Michigan Department of Natural Resources

Ensuring the future of Michigan's forests

By Michigan Department of Natural Resource
Whether it's through camping or hunting or playing in the woods behind their homes, many Michiganders have fond memories of the state's forest lands and have developed rich family traditions tied to trees.

In Michigan, our lives are deeply rooted in the woodlands surrounding us. The state’s forest lands surround our cities, dominate our northern landscapes and provide the raw materials that make our homes, our furniture, our paper – even some of our makeup, clothing and beer.

Plain and simple, Michigan’s future can be found in its trees.  

“Everything from the water you drink to the air you breathe is purified by Michigan’s forests,” said Debbie Begalle, chief of the Michigan Department of Natural Resources’ Forest Resources Division. “Most people look right past the trees in their own neighborhood not realizing the vital role they play in our lives. They provide shade in our backyards and create homes for birds, squirrels and other wildlife. Trees make life better for all of us.”

Of course, those trees you see didn’t just appear. In southeast Michigan particularly, most forests are young growth, part of the second or third wave of trees grown after early settlers cleared the land. Once the science of forestry took hold in the early 20th century, Michigan replanted millions of trees, a practice that continues today. In 2017, the DNR planted more than 6 million trees on nearly 7,000 acres of forest land. This helps ensure a future full of healthy, robust woodlands.

“Carefully managed and sustainable forests, whether they’re in the heart of Detroit or the Upper Peninsula, are essential for a healthy environment and the center of what forestry is all about,” Begalle said. “Forests are much healthier when they are actively managed.”

Active management of the forest provides many positive outcomes. Forestry involves planting, thinning and harvesting trees to provide wildlife habitat, provide for human needs and maintain their value as a renewable resource. Every year, about twice as much wood in Michigan is grown than is harvested, with the DNR carefully balancing the needs of people and animals.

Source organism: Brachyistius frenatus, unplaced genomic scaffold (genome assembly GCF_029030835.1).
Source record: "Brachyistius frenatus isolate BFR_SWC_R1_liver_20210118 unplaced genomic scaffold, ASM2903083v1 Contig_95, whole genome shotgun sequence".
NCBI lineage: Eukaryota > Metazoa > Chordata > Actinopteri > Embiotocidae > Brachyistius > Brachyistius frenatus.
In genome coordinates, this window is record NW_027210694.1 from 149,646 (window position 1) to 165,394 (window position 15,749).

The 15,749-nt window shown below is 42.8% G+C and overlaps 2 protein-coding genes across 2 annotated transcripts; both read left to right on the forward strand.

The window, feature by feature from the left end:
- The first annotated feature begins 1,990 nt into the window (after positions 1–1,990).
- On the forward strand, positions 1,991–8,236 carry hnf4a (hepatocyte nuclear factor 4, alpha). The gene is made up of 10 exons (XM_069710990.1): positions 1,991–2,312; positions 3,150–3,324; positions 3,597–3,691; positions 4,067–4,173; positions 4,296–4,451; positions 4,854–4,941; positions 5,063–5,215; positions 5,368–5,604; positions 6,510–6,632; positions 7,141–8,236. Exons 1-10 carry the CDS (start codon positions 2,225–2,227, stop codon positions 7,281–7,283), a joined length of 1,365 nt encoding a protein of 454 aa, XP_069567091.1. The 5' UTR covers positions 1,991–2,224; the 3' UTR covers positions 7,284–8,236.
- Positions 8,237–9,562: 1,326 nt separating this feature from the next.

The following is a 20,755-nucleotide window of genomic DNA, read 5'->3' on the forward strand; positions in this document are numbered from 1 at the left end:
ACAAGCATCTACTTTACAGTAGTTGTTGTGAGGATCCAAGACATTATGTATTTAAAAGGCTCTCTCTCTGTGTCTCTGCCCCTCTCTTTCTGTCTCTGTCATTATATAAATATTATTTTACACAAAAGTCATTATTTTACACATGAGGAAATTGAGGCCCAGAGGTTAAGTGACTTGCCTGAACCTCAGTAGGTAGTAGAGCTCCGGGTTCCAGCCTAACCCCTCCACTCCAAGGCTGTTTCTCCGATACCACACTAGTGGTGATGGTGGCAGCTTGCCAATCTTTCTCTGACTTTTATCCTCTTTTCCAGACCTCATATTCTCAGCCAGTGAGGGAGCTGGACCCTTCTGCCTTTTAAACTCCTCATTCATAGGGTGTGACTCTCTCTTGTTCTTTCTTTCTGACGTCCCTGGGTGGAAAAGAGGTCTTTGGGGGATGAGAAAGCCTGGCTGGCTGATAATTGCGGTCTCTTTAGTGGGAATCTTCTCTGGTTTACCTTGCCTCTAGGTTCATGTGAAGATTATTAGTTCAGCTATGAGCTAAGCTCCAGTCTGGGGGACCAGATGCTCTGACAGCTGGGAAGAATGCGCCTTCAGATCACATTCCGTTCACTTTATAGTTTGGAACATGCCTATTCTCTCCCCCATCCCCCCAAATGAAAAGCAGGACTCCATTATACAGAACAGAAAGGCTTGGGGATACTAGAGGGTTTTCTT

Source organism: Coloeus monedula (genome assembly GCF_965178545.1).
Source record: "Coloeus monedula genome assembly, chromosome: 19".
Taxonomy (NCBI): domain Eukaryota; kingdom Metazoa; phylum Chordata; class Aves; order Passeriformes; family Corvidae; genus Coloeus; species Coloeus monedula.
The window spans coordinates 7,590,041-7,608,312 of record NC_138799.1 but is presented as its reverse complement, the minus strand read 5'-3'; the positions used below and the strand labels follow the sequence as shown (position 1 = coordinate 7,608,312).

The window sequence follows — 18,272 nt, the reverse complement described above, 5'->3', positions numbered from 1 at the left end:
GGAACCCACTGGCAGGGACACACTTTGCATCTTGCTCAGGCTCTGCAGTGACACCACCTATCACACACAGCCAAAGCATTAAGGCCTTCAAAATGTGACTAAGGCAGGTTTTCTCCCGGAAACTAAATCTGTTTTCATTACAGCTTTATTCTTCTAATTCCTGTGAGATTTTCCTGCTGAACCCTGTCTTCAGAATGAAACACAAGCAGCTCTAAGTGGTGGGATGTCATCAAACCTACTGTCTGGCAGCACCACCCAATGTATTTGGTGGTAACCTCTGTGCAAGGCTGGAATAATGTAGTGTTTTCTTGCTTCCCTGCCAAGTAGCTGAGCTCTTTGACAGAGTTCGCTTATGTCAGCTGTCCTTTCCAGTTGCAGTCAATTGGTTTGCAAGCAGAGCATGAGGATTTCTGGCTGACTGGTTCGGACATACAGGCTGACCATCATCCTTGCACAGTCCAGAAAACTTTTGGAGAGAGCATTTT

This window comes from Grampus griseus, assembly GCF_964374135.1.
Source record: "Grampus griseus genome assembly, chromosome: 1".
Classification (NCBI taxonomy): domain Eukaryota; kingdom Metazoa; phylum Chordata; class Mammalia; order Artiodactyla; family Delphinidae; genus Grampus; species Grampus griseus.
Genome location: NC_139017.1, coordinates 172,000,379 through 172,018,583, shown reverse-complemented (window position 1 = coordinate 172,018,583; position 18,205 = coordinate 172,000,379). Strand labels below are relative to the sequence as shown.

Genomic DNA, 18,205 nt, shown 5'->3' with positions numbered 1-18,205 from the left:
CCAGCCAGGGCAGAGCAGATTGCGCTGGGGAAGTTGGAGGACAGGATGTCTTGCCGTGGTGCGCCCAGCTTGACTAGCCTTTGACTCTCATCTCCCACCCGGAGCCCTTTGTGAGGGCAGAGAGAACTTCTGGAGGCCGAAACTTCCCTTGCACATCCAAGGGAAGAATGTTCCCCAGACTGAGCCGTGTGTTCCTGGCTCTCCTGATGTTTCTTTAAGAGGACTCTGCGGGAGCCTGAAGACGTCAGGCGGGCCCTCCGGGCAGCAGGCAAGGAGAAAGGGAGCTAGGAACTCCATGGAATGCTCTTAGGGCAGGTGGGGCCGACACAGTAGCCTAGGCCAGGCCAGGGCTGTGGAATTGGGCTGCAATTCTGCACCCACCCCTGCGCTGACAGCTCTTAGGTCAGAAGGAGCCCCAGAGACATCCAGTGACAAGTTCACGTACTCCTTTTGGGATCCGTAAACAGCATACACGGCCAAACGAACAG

The Michigan forests that we use to hike, camp and cross-country ski are healthiest when they're maintained by humans through the science, art and practice of forestry. Sound forestry prevents the spread of disease and invasive species.

All that hard work recently received national attention. Last fall, the Michigan DNR was honored for sustainably managing the nearly 4 million acres of state forests. It was among 16 organizations and individuals to earn leadership awards from the Forest Stewardship Council, the world’s leading forest certification system.

“We were blown away by the accomplishments of our award winners this year,” said Corey Brinkema, president of the Forest Stewardship Council U.S. “The award winners show we can conserve forests, even as we use forest products in our daily lives.”

The DNR was honored for being one of the longest-standing FSC-certified forest managers in the Lake States region. FSC certification involves a rigorous independent review to ensure forest management practices meet the highest standards for environmental and social benefits.

“It’s important to the people of Michigan that we manage forests so that they’re there for our children and grandchildren,” Begalle said. “We can do that while providing quality wildlife habitat, protecting the environment and manufacturing wood products that we use every day.”